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Humean accounts of laws are often contrasted with governing accounts, and recent developments have added pragmatic versions of Humeanism. This article offers Mitchell’s pragmatist, perspectival account of laws as a third option. The differences between these accounts come down to the role of modality. Mitchell’s bottom-up account allows for subtle gradations of modal content to be conveyed by laws. The perspectival character of laws is not an accident or something to be eventually eliminated – it is part of how this modal content is conveyed. I conclude with a discussion of the metaphysical commitments in Humeanism as requiring a perspectiveless view of the manifold from outside, and how Mitchell’s situated account is better able to account for the substantive notion of possibility involved in scientific laws.

14. Theoria: An International Journal for Theory, History and Foundations of Science: Volume > 38 > Issue: 3
Anya Plutynski Orcid-ID

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Mitchell’s philosophical contributions are part of an ongoing conversation among philosophers and scientists about laws and unification in biology, going back at least to Darwin. This article situates Mitchell in this conversation, explains why and how she has correctly guided us away from false idols, and engages several difficult questions she leaves open. I argue that there are different epistemic roles laws (or models describing lawlike regularities) play in biological inquiry. First, they play the role of “how possibly” explanations, akin to Herschel’s characterization of Whewell’s “a priori Pegasus,” and second, they provide descriptions of empirical regularities, akin to the “plain matter of fact roadster.”

15. Theoria: An International Journal for Theory, History and Foundations of Science: Volume > 38 > Issue: 3
Marta Bertolaso, Orcid-ID Fabio Sterpetti Orcid-ID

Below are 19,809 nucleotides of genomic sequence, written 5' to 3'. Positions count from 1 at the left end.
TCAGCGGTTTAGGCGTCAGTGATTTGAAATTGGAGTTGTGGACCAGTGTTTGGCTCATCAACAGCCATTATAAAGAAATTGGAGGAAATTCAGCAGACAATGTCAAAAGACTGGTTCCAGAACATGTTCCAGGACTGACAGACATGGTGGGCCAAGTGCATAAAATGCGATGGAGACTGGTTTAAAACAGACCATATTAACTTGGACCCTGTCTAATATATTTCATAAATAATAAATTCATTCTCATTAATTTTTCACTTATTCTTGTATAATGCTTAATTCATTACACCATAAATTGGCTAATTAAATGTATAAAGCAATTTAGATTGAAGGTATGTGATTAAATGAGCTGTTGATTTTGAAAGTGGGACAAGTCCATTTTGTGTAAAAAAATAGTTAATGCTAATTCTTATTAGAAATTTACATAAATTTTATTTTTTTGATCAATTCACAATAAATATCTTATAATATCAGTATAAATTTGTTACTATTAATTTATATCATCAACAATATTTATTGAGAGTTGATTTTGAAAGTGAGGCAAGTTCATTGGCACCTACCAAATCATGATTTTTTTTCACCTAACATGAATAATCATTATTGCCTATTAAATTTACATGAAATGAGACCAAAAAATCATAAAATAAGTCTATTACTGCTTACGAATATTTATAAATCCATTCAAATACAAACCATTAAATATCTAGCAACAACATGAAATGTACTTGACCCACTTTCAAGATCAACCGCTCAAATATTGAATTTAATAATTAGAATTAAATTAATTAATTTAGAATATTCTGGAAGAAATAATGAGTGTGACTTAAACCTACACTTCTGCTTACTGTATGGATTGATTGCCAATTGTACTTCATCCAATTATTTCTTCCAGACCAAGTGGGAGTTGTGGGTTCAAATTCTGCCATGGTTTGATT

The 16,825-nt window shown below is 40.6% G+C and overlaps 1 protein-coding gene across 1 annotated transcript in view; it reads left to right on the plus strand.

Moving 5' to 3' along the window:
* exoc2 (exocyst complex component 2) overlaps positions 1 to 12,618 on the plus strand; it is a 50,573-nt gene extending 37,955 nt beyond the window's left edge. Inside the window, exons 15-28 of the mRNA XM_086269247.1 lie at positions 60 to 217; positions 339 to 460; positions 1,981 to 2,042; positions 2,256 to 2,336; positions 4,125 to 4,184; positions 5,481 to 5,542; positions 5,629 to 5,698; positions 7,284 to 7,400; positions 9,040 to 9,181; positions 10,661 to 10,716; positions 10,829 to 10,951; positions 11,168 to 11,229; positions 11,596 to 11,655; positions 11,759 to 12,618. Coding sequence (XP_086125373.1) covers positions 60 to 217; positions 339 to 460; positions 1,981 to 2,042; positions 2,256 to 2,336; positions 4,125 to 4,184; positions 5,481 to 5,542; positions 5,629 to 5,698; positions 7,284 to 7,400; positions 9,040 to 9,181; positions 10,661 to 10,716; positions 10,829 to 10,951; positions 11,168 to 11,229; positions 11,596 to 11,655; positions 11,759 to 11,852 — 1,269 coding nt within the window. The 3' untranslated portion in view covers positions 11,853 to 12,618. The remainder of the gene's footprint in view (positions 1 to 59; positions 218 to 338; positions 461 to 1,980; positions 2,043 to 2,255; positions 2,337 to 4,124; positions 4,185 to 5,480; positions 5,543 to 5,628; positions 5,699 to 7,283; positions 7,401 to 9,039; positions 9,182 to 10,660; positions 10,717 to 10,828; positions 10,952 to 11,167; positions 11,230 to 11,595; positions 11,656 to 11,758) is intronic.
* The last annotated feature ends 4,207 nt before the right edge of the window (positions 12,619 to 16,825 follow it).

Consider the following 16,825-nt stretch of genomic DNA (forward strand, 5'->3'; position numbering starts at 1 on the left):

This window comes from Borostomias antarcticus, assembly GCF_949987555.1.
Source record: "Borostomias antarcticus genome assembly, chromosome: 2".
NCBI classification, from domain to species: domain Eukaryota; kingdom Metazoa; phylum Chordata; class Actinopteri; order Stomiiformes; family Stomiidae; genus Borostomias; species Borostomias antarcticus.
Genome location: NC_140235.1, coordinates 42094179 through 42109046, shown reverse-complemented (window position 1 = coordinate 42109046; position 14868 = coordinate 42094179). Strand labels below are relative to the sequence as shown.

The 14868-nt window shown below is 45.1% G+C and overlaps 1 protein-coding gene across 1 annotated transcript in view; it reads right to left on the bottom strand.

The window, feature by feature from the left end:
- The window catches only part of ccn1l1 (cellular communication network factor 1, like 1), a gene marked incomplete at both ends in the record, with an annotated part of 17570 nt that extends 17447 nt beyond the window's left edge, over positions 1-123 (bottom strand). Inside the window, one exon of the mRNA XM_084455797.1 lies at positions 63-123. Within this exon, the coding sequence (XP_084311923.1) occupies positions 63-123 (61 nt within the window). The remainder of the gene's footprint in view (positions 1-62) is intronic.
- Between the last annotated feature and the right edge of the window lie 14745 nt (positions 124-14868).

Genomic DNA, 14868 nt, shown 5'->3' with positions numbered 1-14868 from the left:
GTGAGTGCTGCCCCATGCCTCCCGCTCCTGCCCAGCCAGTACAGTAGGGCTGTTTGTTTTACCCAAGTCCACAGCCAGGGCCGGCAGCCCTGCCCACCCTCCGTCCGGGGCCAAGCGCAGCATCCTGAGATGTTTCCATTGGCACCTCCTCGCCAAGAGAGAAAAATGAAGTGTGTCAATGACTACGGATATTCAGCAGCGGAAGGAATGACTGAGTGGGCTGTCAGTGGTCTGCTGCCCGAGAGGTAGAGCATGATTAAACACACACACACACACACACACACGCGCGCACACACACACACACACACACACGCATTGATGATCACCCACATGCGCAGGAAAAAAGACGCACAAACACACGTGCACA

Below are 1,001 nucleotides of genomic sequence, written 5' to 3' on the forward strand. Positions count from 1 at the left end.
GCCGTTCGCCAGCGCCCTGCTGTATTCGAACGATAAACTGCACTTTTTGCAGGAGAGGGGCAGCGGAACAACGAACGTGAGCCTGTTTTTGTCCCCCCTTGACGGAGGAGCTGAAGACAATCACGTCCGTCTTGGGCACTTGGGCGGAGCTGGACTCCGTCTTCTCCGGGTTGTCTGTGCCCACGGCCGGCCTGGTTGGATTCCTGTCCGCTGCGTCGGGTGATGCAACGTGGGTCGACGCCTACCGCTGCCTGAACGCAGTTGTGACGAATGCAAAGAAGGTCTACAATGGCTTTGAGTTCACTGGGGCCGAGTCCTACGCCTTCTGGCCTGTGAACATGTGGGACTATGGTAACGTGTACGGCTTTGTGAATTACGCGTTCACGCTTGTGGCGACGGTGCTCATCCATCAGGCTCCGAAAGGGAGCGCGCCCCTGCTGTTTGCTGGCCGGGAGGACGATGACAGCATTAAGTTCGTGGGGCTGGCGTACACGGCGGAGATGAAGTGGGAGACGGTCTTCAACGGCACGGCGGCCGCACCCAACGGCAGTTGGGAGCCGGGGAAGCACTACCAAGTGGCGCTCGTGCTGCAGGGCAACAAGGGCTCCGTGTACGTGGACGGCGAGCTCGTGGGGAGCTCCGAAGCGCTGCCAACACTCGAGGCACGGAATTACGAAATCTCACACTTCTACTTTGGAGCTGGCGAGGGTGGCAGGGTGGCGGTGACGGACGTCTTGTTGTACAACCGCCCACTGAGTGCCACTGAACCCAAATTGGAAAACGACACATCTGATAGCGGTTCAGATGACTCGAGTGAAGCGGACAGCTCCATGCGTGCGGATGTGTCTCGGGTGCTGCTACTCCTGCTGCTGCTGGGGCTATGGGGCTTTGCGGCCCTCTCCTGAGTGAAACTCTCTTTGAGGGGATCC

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This article aims at discussing an interesting variant of scientific realism recently proposed and defended by Sandra Mitchell (forthcoming), namely an affordances-based and pragmatist variant of scientific realism. We firstly place Mitchell’s proposal in the context of the current state of the debate over scientific realism. Secondly, we summarize the salient features of Mitchell’s proposal. Thirdly, we point out some aspects of that proposal that might require some further refinement and clarification in order to make it less prone to criticisms by both realists and antirealists. More precisely, in this paper we address the following issues: 1) whether Mitchell’s proposal can be classified as a genuine form of scientific realism; 2) whether the fact that in Mitchell’s proposal figure some variants of the no miracle argument is in tension with some other of its features.

16. Theoria: An International Journal for Theory, History and Foundations of Science: Volume > 38 > Issue: 3

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articles

17. Theoria: An International Journal for Theory, History and Foundations of Science: Volume > 38 > Issue: 2
Alba Massolo Orcid-ID

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This paper advocates for the normative role of logic in reasoning. I offer a response, anchored in an externalist perspective, to two fronts of attack against the normativity thesis, namely Harman’s sceptical challenge and the accusation of naturalistic fallacy. On the one hand, I rework dialogical bridge principles and show that such principles satisfy adequacy criteria to deal with Harman’s challenge. On the other hand, I argue that it is possible to derive normative consequences from logical facts. This is because argumentative interactions among agents involve the acceptance of constitutive rules that entail obligations. Hence, since logical rules can be seen as constitutive of the social practice of reasoning, they create prescriptions for reasoning. Bridge principles make those obligations and prohibitions explicit.